Stop, Collaborate, and Listen: Keys to Building Successful Research Collaborations

By Kasey Smith on Nov 1, 2019

Collaboration is the lifeblood of research. Collaboration has been a key principle behind some of science’s great leaps forward. Famously, husband and wife Marie and Pierre Curie collaborated in their radioactivity research, which led to the discovery of polonium and radium. And as research collaborations remain a staple of the scholarly community (and as collaboration itself is increasingly subject to study), it is important to understand what makes a good collaborator, and what you should look for in selecting one.

The characteristics of the ideal collaborator vary across fields as well as between scholars themselves and the needs of their research. However, some characteristics are universally valuable when seeking out a collaborator and learning to look for these skill sets (as well as honing them yourself) means more thorough, more complete, and more relevant research.

1. Diligence and responsibility

Of course, a high priority on any scholar’s list should be that their partner is not only a capable scientist, but also an effective communicator. Their methods should be sound, and they should be willing and eager to share techniques, challenges, and results. They should also be reliable and conscientious of meeting deadlines or sharing findings in a timely fashion. Ultimately, a collaborator should match your standards for accuracy, reliability, and communication skills.

2. Diverse Backgrounds

Overlapping knowledge is essential to conduct research as a team, but it can also be too much of a good thing. If collaborators have different backgrounds and areas of expertise, they are better equipped to fill in the gaps of each other’s knowledge. A certain finding may baffle one researcher, but another may understand it completely.

In an extreme example of this, in 2010, an excavation in the heart of New York City uncovered a mysterious 3-inch artifact in a “heap of buried garbage” from the early nineteenth century. Archaeologists were unable to identify the artifact for four years until archaeologist Lisa Geiger, with the help of the Mutter Museum in Philadelphia, PA, where she worked, realized the artifact was a feminine hygiene product. According to Geiger, the find garnered great interest: "There isn't a huge amount of research on the topic, even though it was apparently [a] very common practice in the 19th century — people still don't know what they are when they find them in digs."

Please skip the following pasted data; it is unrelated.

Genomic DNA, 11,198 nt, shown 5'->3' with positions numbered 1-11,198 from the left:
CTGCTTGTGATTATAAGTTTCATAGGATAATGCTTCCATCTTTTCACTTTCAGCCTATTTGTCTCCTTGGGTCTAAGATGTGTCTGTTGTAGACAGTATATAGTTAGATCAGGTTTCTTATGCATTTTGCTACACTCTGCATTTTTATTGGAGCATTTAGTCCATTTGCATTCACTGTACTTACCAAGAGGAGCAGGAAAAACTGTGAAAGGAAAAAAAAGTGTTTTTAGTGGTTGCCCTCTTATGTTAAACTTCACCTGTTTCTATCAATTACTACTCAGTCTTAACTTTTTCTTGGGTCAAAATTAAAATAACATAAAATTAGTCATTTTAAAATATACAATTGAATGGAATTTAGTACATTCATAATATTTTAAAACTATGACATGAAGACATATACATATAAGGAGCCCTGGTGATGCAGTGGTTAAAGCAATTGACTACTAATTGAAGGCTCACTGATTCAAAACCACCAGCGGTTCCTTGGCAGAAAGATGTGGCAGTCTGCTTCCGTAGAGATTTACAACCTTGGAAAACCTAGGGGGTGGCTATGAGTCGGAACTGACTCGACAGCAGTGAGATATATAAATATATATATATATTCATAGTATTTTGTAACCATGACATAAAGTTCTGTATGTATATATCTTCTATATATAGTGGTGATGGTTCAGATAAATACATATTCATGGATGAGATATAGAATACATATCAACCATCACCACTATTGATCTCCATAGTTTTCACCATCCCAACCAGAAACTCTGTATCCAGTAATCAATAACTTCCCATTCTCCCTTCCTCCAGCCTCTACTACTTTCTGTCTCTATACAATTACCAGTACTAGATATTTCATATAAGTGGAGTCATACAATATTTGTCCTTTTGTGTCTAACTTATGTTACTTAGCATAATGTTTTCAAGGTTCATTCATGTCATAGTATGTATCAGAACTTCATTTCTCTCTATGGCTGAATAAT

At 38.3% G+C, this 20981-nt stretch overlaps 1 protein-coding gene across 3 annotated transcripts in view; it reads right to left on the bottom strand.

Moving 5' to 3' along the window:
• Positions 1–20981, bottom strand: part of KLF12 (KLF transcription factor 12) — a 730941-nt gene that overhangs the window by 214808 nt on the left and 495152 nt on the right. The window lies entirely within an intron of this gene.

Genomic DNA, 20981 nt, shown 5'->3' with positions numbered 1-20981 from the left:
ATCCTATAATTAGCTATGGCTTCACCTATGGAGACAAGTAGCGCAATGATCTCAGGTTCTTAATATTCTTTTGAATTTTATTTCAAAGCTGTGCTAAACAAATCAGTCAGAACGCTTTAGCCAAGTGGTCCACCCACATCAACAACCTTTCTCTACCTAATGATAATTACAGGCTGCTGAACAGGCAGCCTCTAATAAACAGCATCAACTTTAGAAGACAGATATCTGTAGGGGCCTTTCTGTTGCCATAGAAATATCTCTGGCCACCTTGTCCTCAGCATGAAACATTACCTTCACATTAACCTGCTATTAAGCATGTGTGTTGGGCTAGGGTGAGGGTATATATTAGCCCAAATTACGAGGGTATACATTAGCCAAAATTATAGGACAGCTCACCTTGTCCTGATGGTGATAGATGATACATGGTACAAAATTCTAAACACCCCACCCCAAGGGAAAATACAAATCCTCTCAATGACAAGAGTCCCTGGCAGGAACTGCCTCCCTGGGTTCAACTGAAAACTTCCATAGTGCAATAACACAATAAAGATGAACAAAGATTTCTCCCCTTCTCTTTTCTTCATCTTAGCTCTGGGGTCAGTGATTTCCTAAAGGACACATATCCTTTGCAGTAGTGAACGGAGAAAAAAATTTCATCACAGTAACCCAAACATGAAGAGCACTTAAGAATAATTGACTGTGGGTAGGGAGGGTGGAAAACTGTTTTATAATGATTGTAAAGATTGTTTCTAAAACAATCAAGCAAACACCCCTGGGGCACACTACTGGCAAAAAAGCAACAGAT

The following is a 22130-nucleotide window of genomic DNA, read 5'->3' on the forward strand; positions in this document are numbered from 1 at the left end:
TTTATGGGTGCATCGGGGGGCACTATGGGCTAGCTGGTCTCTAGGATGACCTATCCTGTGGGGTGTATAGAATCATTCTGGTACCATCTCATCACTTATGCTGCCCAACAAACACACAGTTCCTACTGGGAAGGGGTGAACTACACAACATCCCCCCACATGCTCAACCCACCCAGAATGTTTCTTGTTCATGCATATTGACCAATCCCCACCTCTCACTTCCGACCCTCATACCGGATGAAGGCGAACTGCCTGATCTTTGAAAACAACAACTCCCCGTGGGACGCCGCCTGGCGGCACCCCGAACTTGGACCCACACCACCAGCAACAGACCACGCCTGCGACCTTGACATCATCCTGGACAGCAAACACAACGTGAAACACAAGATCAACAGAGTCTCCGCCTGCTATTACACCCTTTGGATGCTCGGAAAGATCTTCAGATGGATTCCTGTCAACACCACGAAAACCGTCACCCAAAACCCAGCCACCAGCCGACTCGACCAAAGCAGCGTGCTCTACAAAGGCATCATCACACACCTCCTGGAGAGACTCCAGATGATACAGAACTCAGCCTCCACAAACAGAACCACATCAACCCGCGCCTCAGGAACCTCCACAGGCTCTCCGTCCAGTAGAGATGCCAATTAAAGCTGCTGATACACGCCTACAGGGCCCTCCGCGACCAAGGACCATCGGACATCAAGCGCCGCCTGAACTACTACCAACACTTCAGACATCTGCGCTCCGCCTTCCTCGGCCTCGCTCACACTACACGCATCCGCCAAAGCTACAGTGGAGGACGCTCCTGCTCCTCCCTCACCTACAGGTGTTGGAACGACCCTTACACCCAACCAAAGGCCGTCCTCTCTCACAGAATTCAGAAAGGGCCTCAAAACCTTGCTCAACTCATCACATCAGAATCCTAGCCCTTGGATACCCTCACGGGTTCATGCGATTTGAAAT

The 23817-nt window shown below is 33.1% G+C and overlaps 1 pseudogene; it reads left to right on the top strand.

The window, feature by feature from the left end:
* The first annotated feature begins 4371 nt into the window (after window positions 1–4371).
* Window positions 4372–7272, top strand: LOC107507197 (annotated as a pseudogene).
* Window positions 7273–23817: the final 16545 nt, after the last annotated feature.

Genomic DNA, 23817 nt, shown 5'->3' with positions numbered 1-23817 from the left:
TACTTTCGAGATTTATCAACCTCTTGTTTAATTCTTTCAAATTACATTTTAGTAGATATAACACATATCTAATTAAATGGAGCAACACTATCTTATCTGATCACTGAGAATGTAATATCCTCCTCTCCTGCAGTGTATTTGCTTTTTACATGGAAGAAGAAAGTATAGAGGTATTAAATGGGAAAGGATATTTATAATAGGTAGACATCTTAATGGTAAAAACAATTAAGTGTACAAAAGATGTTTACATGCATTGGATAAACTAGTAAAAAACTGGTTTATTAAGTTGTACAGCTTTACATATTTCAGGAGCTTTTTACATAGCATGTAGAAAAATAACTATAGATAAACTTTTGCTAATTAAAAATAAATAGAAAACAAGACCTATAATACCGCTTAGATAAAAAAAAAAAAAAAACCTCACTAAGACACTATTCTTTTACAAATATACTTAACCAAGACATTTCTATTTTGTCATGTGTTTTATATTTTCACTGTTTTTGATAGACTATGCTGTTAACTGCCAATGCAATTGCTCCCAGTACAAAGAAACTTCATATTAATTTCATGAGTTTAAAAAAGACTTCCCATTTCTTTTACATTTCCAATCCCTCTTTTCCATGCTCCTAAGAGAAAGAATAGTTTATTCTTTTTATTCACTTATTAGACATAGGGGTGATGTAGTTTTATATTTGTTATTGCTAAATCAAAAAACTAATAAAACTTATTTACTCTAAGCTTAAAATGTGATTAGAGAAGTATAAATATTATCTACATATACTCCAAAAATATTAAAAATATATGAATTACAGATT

One never knows what results research will yield, but this tale clearly illustrates the value of having complementary backgrounds as opposed to identical.

3. Similar Goals

It may sound obvious, but focusing on aligning your objectives highlights greater concerns throughout the collaboration, such as ensuring your work ethics match and that you share similar expectations regarding deadlines, the division of labor, and other details of the arrangement that will define the collaboration. Finding the common ground with your possible collaborator will go a long way to ensuring you are on the same page throughout the process.

Collaboration is a core tenet of the scholarly community. It is the axis upon which research revolves. Making certain your collaborative partners are the right fit for you, and that they’ll hold themselves to your own principles and standards, is vital to producing excellent research and propelling your field forward.

To find books or journals with which to share your collaborative research, please visit IGI Global’s Publications Seeking Submissions page.

These collaborations do not have to end at the article or chapter level. Working with partners to edit a book can alleviate the time and effort needed from each individual editor, as well as presents the opportunity for a cross-disciplinary reference to be developed. Submit an online book proposal form to get started.

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